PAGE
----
by Xander Causwell
On April 11, 2018, the Georgetown Center for Social Justice (CSJ) hosted Congresswomen Stacey Plaskett (SFS’88) and Jenniffer Gonzalez-Colon for a discussion about the state of recovery in the U.S. Virgin Islands and Puerto Rico after Hurricane Maria. Congresswoman Plaskett is Delegate to the U.S House of Representatives from the U.S. Virgin Islands At-Large Congressional District, and Congresswoman Gonzalez Colon is the current Resident Commissioner of Puerto Rico.
Although over half a year has passed since the islands have been hit by the hurricane, the Congresswomen explained that their territories are still suffering the residual effects:
“53,000 families are still without power…For me that’s the most important thing to face. We are not yet in the recovery mode; we are still in the emergency mode,” Colon said. Plaskett agreed. “For us, our utility is back up. It’s not what we would like, but it is back up… Debris has not left the island as yet. It’s been collected, it’s been contained, but there are still negotiations as to who’s going to get it and how it’s going to be operated.”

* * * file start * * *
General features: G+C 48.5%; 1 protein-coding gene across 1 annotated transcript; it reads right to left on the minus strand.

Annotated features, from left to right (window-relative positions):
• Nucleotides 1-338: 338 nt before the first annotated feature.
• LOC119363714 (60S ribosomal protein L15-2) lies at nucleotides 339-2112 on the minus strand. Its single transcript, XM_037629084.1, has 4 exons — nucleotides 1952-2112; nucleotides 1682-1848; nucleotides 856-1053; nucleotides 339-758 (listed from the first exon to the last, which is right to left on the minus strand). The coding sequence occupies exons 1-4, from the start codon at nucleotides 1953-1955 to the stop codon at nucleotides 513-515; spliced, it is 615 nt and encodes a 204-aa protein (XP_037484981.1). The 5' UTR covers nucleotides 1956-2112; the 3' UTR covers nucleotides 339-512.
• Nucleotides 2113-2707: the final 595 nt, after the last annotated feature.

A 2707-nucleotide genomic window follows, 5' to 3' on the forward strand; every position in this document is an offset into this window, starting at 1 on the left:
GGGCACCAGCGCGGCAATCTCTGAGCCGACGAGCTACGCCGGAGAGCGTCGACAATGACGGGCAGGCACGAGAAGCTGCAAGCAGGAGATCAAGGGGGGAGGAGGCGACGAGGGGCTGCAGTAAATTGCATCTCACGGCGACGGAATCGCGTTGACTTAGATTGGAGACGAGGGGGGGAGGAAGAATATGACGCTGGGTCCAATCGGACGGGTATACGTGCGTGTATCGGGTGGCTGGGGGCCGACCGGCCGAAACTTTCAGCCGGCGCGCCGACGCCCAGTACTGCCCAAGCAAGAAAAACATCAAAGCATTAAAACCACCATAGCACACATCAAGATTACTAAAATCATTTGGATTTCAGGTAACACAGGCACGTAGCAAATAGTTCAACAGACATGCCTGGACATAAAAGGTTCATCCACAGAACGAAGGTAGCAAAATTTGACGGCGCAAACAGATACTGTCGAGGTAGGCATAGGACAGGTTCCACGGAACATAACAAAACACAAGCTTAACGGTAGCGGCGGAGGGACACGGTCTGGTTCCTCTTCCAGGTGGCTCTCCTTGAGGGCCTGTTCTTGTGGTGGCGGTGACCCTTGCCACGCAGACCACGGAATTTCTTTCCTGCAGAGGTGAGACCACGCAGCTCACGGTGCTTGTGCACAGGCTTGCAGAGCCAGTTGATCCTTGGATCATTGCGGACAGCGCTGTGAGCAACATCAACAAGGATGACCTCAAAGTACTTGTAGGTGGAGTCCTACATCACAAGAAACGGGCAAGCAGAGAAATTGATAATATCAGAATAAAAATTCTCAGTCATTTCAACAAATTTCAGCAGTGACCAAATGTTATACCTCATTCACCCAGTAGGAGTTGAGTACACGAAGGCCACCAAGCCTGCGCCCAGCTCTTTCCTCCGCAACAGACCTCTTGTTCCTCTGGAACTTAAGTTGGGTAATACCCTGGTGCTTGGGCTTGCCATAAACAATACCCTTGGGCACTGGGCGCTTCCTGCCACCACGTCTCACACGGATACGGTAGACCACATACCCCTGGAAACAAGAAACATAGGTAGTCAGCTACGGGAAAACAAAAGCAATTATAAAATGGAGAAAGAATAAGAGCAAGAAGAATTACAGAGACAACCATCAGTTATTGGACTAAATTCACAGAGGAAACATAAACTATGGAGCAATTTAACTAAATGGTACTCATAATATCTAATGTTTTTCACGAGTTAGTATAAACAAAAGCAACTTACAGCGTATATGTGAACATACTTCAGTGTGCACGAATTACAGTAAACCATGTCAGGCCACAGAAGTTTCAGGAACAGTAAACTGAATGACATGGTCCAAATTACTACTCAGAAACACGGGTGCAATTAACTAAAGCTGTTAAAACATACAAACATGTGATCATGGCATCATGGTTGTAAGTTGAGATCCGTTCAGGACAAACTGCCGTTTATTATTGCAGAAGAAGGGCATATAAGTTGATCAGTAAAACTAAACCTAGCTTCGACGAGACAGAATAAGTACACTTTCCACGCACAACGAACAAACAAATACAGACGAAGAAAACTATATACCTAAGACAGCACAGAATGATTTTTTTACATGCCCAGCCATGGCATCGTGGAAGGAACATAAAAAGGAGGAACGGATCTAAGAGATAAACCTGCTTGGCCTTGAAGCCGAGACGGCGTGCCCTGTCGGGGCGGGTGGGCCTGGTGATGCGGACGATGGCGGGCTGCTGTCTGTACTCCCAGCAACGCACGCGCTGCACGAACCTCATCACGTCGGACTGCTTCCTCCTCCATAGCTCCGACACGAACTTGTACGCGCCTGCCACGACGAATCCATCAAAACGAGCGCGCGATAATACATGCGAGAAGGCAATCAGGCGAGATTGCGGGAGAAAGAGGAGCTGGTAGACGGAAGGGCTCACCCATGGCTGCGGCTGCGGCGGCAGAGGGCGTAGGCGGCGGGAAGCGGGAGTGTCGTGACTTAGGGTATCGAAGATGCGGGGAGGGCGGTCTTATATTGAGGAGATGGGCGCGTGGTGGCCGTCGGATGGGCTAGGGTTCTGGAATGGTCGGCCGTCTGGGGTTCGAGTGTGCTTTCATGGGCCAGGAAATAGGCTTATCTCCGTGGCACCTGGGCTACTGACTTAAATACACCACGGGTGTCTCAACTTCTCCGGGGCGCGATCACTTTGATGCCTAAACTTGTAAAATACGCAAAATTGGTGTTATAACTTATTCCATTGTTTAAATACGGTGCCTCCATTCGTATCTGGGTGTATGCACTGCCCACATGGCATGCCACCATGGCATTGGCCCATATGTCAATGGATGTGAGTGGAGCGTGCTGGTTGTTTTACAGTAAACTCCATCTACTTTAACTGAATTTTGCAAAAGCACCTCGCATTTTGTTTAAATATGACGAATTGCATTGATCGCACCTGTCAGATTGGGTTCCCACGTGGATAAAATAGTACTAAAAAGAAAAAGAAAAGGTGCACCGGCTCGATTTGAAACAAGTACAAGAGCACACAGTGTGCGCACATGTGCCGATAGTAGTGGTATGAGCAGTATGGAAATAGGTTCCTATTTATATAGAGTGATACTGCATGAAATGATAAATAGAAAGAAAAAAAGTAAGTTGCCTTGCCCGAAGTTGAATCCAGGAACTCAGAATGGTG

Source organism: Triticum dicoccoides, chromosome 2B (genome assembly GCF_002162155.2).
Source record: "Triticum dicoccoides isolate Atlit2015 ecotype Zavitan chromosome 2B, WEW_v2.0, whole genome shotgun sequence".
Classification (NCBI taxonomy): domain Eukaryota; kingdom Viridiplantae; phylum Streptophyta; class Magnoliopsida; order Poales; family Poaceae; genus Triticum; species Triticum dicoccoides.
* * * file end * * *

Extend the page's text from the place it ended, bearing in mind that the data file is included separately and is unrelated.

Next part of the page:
The Congresswomen also explained how the territorial status of both the U.S. Virgin Islands and Puerto Rico have compounded their delayed recovery:
“Many of the issues we have in dealing with the disaster were exacerbated by the benign neglect of Congress over many, many years. The territories were not treated in the same way that the rest of the United States were,” Plaskett said. Colon pointed out that parts of Puerto Rico were still without power, saying, “If Puerto Rico was a state, and still without power…that would never happen.”